Subscribe to the BioNews newsletter for free

Login
Advanced Search

Search for
BioNews

Like the Progress Educational Trust on Facebook



 

'Man flu' - do women just have stronger immune systems?

03 October 2011

By George Frodsham

Appeared in BioNews 627

Gene differences between men and women could mean that women are better at resisting certain infections and diseases than men, a new study suggests. The second X chromosome in women gives them an immunological advantage over men, possibly giving credence to man's perceived susceptibility to 'man-flu'. The authors of the study said the results could have important implications in the development of drugs and treatments for cancer.

'Statistics show that in humans, as with other mammals, females live longer than males and are more able to fight off shock episodes from sepsis, infection or trauma', said Dr Libert. 'We believe this is due to the X chromosome which in humans contains 10 percent of all micro RNAs [small fragments of RNA] detected so far in the genome. The roles of many remain unknown, but several X chromosome-located strands of microRNA have important functions in immunity and cancer'.

Women have two X chromosomes whereas men have one X and one Y chromosome. The X chromosome, larger and containing more genes than its Y counterpart, houses immunity genes which help in the fight against infections and cancer. However, the function of these genes can be blocked by a process known as gene silencing. Silencing the genes in one of a female's two X chromosomes compensates for the unequal gene expression between the sexes. But the study, led by Dr Claude Libert of Ghent University in Belgium, showed that some female genes can escape the silencing process, leaving women with up to twice as many disease fighting gene products than men. This may enable women to fight off certain illnesses more effectively than men.

'How this unique form of genetic inheritance influences X chromosome linked microRNAs will be a challenge for researchers for years to come, not only from an evolutionary point of view, but also for scientists investigating the causes and cures of disease', Dr Libert said.

However, it is not all good news for women. The study also notes that the advantages in having two X chromosomes are slightly offset by the fact that it increases 'their susceptibility to develop autoimmune disorders later in life', the study authors wrote.

SOURCES & REFERENCES
The Independent | 28 September 2011
 
Daily Mail | 28 September 2011
 
Press Association | 28 September 2011
 
Telegraph | 28 September 2011
 
Metro | 28 September 2011
 
BioEssays | 28 September 2011
 

RELATED ARTICLES FROM THE BIONEWS ARCHIVE

08 May 2017 - by Helen Robertson 
At least 6500 genes are expressed at different levels in male or female body tissues, finds a new study...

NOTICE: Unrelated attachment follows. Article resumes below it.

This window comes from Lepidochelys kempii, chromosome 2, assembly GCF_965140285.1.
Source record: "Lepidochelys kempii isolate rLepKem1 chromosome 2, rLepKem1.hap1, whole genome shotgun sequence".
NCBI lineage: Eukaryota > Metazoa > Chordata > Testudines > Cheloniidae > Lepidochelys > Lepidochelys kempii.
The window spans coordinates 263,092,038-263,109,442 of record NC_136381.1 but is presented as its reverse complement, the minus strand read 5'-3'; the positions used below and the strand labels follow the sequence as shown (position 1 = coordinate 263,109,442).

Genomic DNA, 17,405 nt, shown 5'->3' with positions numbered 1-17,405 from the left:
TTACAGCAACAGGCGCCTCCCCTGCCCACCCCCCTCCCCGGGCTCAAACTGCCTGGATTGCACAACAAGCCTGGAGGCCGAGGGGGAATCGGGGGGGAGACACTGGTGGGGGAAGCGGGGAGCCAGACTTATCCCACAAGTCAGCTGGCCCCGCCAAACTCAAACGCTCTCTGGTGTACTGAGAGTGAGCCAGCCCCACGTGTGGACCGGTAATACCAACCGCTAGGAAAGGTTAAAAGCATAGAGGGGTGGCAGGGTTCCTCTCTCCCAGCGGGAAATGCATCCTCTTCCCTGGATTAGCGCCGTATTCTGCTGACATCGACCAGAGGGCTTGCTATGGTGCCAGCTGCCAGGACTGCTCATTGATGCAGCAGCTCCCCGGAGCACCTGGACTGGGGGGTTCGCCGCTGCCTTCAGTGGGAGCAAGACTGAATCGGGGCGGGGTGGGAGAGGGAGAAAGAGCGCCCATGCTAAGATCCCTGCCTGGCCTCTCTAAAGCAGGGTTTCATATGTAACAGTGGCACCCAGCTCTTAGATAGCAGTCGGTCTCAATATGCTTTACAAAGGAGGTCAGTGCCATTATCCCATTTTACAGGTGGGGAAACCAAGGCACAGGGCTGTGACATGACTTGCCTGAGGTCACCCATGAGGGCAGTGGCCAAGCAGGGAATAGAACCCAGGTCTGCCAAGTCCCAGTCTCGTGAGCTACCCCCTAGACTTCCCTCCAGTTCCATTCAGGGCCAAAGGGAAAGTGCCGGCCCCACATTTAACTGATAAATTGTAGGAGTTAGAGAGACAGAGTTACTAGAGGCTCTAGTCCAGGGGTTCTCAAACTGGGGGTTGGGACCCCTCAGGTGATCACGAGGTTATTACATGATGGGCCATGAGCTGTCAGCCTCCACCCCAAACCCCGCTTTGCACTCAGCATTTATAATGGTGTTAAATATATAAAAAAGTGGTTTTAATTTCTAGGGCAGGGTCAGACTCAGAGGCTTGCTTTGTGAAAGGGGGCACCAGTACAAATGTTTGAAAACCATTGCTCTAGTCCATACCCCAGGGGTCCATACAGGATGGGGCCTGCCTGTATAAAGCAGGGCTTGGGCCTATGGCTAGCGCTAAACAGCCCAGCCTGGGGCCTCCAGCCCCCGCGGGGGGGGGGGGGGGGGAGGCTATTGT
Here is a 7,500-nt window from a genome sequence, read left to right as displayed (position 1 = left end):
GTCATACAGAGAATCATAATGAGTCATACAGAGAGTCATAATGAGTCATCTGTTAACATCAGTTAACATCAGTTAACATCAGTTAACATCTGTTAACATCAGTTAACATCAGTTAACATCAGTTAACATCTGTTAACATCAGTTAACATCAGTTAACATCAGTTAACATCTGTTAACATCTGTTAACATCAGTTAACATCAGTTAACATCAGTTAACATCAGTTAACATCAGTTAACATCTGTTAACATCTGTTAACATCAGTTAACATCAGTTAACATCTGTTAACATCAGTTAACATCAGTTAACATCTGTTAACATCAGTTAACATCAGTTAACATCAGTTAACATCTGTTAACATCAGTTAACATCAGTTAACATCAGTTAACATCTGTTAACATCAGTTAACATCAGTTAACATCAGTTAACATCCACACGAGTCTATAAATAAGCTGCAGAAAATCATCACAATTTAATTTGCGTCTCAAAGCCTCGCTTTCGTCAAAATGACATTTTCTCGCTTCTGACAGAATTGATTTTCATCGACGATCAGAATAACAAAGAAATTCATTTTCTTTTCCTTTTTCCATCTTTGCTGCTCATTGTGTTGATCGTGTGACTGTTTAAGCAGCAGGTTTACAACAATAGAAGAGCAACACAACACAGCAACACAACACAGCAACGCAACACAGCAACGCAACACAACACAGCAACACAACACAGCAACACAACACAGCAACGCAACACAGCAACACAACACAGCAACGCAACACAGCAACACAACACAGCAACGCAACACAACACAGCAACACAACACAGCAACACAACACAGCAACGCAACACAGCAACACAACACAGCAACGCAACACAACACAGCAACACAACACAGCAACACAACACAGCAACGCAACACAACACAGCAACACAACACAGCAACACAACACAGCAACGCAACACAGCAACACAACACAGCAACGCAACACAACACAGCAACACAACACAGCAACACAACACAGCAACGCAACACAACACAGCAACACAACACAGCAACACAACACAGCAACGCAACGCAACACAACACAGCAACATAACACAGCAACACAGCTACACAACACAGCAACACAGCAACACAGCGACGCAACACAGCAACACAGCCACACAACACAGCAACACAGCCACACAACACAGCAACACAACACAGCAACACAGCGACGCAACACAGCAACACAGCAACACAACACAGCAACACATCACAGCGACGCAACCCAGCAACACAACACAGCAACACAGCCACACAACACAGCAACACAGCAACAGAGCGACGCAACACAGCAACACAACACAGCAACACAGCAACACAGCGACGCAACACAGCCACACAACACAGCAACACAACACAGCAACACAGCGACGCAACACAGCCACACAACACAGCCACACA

18 May 2015 - by Dr Nicola Davis 
Researchers have discovered a pattern in 11 genes that could make it quick and easy to diagnose sepsis, a serious life-threatening condition...
30 March 2015 - by Dr James Heather 
A report has found that rare mutations in a single gene made one girl genetically susceptible to severe influenza infection...
02 April 2012 - by Dr Nadeem Shaikh 
Differences in the severity of people's flu symptoms may be due to a genetic variant, according to scientists...
27 February 2012 - by Ruth Saunders 
Men may not be on the brink of extinction after all, according to a study on the evolution of the human Y chromosome. Previous research has suggested that the Y sex chromosome, carried only by men, is decaying genetically at such a rate that men would become extinct in five million years' time...

05 September 2011 - by Dr Rosie Gilchrist 
Scientists may have identified the first genetic link to being underweight. A paper published in the journal Nature this week found that people with extra copies of a region of chromosome 16, locus 16p11.2, have a significantly increased risk of being underweight...
30 August 2011 - by Rosemary Paxman 
Over a dozen children with 'boy in bubble' syndrome are alive and well, with functioning immune systems, nine years after undergoing gene therapy to correct their disorder, researchers report....
30 August 2011 - by Dr Zara Mahmoud 
Scientists have suggested there may be a genetic basis behind the way our body reacts to the flu virus, making some of us more vulnerable than others. A study published in PLoS Genetics has tracked the body's response to the H3N2/Wisconsin strain of the flu virus at the genetic level. The researchers injected the virus into 17 volunteers and analysed expression patterns from the time of injection to the onset of full-blown clinical symptoms...

HAVE YOUR SAY
Be the first to have your say.

You need to or  to add comments.

By posting a comment you agree to abide by the BioNews terms and conditions


- click here to enquire about using this story.

Published by the Progress Educational Trust
Advertise your products and services HERE - click for further details

Good Fundraising Code

Become a Friend of PET HERE and give the Progress Educational Trust a regular donation